Tuesday, August 13, 2013

Poignant and Moving

I was so delighted when Ia Uaro, the author (as well as the cover artist) of the coming of age story Sydney's Song, bought a print edition of Home and gave it as a gift to the teacher of her children. Today I am doubly delighted that she posted this great review:

5.0 out of 5 stars Poignant and Moving14 Aug 2013
Ia Uaro (Sydney, NSW, Australia) - See all my reviews
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This review is from: Home (Paperback)

Book Title: Home
Poetry and prose by authors: Zeel Kachel and Uvi Poznansky
ISBN: 978-0-9849932-3-9

Zeev Kachel, son of a Russian Jewish family, was born in 1912, on the eve of the First World War. When German declared war on August 1, 1914 and its army marched into Russia, his parents bundled him and his sister into the wagon, leaving behind their store and worldly belongings, to escape for the lives. 
"Ma, why did you fool me," Zeev was still bleeding as 70 years later his pen dripped "We Were Born in Darkness",
"what was it for,
When you sang me a lullaby, not a song of war?
Oh why did you hide the fateful truth from me
We were born in darkness, our life--not to be?"

Welcome to the poetry world of Zeev, beautifully rendered into English by his daughter Uvi Poznansky. He was a man of passion with the ability to capture it in his work, as Uvi aptly calls it. You can't but be emotionally affected by Zeev's powerful laments of loss. Of a child after his mother has departed,
"I had travelled to a place so alien, so cold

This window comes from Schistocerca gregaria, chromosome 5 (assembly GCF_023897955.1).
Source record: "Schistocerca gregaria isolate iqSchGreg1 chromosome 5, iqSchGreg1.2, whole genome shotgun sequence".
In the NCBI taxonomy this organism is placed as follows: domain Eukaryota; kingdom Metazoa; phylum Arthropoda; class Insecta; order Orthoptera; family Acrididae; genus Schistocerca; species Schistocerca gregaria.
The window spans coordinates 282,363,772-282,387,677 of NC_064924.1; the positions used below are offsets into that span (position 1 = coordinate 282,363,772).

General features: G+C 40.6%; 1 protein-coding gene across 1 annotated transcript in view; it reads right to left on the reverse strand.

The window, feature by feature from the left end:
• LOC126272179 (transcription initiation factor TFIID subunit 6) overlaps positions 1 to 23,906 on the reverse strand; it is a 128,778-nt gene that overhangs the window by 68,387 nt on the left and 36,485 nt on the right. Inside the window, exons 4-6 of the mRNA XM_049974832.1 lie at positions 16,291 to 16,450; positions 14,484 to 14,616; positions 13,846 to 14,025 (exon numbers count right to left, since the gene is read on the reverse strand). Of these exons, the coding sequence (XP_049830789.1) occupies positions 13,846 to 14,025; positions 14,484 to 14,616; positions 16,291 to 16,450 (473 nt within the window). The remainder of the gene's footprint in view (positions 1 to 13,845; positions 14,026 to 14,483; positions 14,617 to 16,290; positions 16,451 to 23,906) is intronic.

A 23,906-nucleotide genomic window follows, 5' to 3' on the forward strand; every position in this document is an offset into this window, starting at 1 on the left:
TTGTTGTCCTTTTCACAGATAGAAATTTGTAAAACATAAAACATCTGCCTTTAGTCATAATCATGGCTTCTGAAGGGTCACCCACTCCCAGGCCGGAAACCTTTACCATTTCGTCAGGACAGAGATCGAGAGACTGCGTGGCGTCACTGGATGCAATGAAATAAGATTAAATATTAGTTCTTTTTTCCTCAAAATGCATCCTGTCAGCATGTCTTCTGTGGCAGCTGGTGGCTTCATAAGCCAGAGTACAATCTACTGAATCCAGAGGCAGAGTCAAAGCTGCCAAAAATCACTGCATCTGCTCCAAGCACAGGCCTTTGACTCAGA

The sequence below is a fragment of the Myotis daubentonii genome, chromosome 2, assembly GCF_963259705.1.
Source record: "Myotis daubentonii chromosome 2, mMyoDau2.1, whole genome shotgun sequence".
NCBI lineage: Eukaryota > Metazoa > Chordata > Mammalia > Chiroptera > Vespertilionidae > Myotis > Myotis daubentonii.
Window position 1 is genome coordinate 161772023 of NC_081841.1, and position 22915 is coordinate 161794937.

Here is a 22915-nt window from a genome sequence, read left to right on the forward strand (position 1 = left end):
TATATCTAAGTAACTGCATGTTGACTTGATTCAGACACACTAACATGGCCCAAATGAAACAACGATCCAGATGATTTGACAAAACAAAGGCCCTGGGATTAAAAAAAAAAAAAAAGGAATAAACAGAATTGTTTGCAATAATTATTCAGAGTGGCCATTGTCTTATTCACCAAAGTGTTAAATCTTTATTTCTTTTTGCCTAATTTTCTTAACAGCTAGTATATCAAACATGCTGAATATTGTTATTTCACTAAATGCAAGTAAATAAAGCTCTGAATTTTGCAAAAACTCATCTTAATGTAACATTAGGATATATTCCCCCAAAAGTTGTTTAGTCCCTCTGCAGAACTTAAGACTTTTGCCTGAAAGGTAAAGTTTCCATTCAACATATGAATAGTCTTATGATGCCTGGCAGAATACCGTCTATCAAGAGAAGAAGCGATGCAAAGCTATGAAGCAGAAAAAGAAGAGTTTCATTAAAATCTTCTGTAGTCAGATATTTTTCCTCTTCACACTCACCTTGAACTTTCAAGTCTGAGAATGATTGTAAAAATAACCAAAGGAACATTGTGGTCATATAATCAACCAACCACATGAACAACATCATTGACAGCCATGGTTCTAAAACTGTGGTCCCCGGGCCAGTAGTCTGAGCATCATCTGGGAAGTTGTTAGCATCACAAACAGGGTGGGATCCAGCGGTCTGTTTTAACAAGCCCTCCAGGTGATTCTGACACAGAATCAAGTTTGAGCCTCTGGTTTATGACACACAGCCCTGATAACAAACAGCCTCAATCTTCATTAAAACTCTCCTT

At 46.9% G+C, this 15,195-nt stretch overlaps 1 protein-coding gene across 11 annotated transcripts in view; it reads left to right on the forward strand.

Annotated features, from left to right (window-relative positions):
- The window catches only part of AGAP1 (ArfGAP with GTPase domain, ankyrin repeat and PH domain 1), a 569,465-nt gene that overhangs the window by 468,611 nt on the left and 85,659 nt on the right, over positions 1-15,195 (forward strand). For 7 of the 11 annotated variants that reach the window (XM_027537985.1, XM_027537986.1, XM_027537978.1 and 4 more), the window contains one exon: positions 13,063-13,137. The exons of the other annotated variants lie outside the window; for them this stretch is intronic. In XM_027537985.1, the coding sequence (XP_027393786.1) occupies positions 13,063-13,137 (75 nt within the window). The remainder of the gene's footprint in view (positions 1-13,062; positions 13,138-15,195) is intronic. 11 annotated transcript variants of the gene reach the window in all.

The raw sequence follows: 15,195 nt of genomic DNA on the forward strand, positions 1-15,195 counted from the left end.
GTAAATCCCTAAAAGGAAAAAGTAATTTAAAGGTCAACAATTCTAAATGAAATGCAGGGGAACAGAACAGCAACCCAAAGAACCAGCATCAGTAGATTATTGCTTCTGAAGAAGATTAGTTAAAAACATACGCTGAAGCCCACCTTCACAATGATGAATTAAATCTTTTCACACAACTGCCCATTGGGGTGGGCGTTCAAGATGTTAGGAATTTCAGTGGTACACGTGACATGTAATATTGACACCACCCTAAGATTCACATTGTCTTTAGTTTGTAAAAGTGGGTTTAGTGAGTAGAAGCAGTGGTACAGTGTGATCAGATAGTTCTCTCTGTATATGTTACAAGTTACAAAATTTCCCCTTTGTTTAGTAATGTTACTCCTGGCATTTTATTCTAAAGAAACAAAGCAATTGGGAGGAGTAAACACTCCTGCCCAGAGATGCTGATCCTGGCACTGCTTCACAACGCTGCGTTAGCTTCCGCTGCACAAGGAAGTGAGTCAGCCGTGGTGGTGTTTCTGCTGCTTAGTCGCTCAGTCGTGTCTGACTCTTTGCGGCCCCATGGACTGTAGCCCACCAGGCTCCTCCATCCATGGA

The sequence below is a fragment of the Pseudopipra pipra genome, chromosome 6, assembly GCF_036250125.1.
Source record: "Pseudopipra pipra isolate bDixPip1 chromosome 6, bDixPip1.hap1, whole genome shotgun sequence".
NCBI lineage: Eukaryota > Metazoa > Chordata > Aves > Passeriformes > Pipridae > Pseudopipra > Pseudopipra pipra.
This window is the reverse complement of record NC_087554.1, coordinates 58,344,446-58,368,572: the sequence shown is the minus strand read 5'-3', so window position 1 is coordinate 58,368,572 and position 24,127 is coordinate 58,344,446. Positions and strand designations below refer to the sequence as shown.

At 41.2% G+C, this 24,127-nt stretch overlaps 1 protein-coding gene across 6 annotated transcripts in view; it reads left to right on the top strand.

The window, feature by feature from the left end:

How bitter it had felt, to you I never told.
How you waited to receive a word from me, a letter..."

I feel a very special connection to Zeev. To me his moving words provoke long-forgotten memories, tucked away because they were too painful to remember, or to share. I could just imagine his agony as he wrote,
"You're asking me to record, on paper to pour
All that I lost, my esteemed counselor?"

And bravely he wrote, and wrote and wrote and wrote. Of very beautiful things that are only beautiful while they last, "Lie to me boldly, don't misgive"
Poetry is cruel honesty--and here is Zeev baring his soul, driving us to share his pain of the well-captured memories,
"For that lost moment, how I pine!"
of his confusion,
"Is this really the path I envisioned?
Then why is the night here so black?"

And yet even as he anguished over his loneliness, "In a night with not a friend, all's bleary," his daughter had understood him. His lucky daughter, in whom he has carved: "I am a poem, I inspire"

Five stars.

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